Say What? Black Men Are Actually Making Progress in College Enrollments

Readers of this journal are well aware of the fact that black women far outperform black men in almost every area of higher education. But contrary to much of the conventional wisdom, black males too are making progress in higher education enrollments.

In 2004 there were 758,400 black males enrolled in higher education. They made up 10 percent of all male enrollments and 4.4 percent of all enrollments in higher education.

In 1990 there were 484,700 black males enrolled in higher education. They made up 6.4 percent of all male enrollments and 3.5 percent of all enrollments in higher education. Black men are increasing their numbers in higher education and they make up a significantly larger percentage of the total enrollment than was the case 15 years ago.


“We must restore confidence in the minds of the corporations, foundations, and citizens that the mission of this college is still legitimate.”

Willie Herenton, mayor of Memphis, Tennessee, announcing a $2.5 million bailout for historically black LeMoyne-Owen College from an anonymous donor on the condition that most of the 30 members of the board of trustees step down. This past weekend, 27 of the 30 trustees tendered their resignation.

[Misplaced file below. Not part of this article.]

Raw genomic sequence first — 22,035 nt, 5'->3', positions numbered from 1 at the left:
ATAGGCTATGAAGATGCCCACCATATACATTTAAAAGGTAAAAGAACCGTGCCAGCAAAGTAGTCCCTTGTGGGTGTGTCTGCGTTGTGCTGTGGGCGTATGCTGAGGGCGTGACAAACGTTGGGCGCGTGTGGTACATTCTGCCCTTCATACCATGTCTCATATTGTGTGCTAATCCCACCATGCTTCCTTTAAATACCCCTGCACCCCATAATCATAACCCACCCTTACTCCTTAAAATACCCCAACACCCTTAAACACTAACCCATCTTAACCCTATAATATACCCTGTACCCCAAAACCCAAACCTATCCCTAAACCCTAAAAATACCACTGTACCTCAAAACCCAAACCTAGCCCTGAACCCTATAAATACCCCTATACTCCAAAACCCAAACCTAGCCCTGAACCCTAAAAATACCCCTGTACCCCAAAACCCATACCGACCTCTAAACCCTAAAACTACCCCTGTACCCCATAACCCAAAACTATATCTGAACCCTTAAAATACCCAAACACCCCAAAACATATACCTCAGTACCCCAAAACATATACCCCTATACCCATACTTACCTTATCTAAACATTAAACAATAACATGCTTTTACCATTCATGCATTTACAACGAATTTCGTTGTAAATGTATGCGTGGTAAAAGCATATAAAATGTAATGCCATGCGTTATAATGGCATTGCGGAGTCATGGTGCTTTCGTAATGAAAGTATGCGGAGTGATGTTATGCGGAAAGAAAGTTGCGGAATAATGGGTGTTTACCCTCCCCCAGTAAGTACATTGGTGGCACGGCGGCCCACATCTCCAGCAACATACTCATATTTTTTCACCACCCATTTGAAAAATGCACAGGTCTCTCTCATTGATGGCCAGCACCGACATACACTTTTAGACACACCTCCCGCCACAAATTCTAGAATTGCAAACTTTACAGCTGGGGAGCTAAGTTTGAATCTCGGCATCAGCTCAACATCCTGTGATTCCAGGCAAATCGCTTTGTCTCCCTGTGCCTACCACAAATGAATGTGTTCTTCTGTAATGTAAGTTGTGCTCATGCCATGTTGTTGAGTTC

The Racial Scoring Gap on the SAT at High Schools Operated by the U.S. Defense Department

According to statistics released to JBHE by the Department of Defense, white students at schools operated by the Army overseas score near the level of the nationwide average for white students at all public and private schools in the United States. But blacks at Defense Department schools routinely beat the nationwide average score for blacks who attend all public and private schools in the U.S. In 2005 the average score on the combined SAT for black students at Defense Department schools was 902, which is 38 points higher than the 864 national average for black students. 

Although the racial scoring gap between blacks and whites at these schools is significantly smaller than the nationwide racial scoring gap at all schools in the United States, a large SAT scoring gap remains between blacks and whites at Army-run schools. In 2005, on the combined SAT, whites at Defense Department schools overseas scored 172 points higher than blacks at these schools. Nationally, whites on average scored 204 points higher than blacks.


Racial Differences in the Age of Undergraduate College Students

New data from the U.S. Department of Education shows that African-American students who are enrolled in college are on average two years older than their white counterparts. The average age of a black undergraduate student is 28. For whites, the average age is 26. The median age of an African-American college student is 24 years. That means that half of all black students are older than 24 and half are younger than 24. For whites, the median age is 22 years.

Nearly 60 percent of all white students enrolled as undergraduates are 23 years or younger. For blacks, only 45.5 percent of all undergraduates are under the age of 24.